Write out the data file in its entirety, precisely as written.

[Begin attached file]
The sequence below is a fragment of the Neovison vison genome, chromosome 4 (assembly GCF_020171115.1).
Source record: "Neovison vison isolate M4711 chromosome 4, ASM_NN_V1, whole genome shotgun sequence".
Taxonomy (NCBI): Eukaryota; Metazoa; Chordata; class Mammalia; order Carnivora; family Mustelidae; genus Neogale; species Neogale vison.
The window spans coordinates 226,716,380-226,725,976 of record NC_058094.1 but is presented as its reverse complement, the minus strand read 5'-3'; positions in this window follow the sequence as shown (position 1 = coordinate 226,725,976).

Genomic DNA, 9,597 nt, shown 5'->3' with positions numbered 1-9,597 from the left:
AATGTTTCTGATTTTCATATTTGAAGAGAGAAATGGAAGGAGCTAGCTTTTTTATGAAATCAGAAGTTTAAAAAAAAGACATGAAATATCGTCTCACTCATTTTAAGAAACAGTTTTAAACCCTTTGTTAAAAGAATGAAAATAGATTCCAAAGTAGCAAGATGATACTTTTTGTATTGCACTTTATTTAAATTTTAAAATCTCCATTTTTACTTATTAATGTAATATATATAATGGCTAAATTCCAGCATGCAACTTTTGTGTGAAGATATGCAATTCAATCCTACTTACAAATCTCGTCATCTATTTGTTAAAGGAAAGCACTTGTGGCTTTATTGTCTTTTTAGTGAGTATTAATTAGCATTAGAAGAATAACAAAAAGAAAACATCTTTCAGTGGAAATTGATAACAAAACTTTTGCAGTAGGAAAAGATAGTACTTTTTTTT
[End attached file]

The sequence below is a fragment of the Neovison vison genome, chromosome 4 (assembly GCF_020171115.1).
Source record: "Neovison vison isolate M4711 chromosome 4, ASM_NN_V1, whole genome shotgun sequence".
Taxonomy (NCBI): Eukaryota; Metazoa; Chordata; class Mammalia; order Carnivora; family Mustelidae; genus Neogale; species Neogale vison.
The window spans coordinates 226,716,380-226,725,976 of record NC_058094.1 but is presented as its reverse complement, the minus strand read 5'-3'; positions in this window follow the sequence as shown (position 1 = coordinate 226,725,976).

Genomic DNA, 9,597 nt, shown 5'->3' with positions numbered 1-9,597 from the left:
AATGTTTCTGATTTTCATATTTGAAGAGAGAAATGGAAGGAGCTAGCTTTTTTATGAAATCAGAAGTTTAAAAAAAAGACATGAAATATCGTCTCACTCATTTTAAGAAACAGTTTTAAACCCTTTGTTAAAAGAATGAAAATAGATTCCAAAGTAGCAAGATGATACTTTTTGTATTGCACTTTATTTAAATTTTAAAATCTCCATTTTTACTTATTAATGTAATATATATAATGGCTAAATTCCAGCATGCAACTTTTGTGTGAAGATATGCAATTCAATCCTACTTACAAATCTCGTCATCTATTTGTTAAAGGAAAGCACTTGTGGCTTTATTGTCTTTTTAGTGAGTATTAATTAGCATTAGAAGAATAACAAAAAGAAAACATCTTTCAGTGGAAATTGATAACAAAACTTTTGCAGTAGGAAAAGATAGTACTTTTTTTT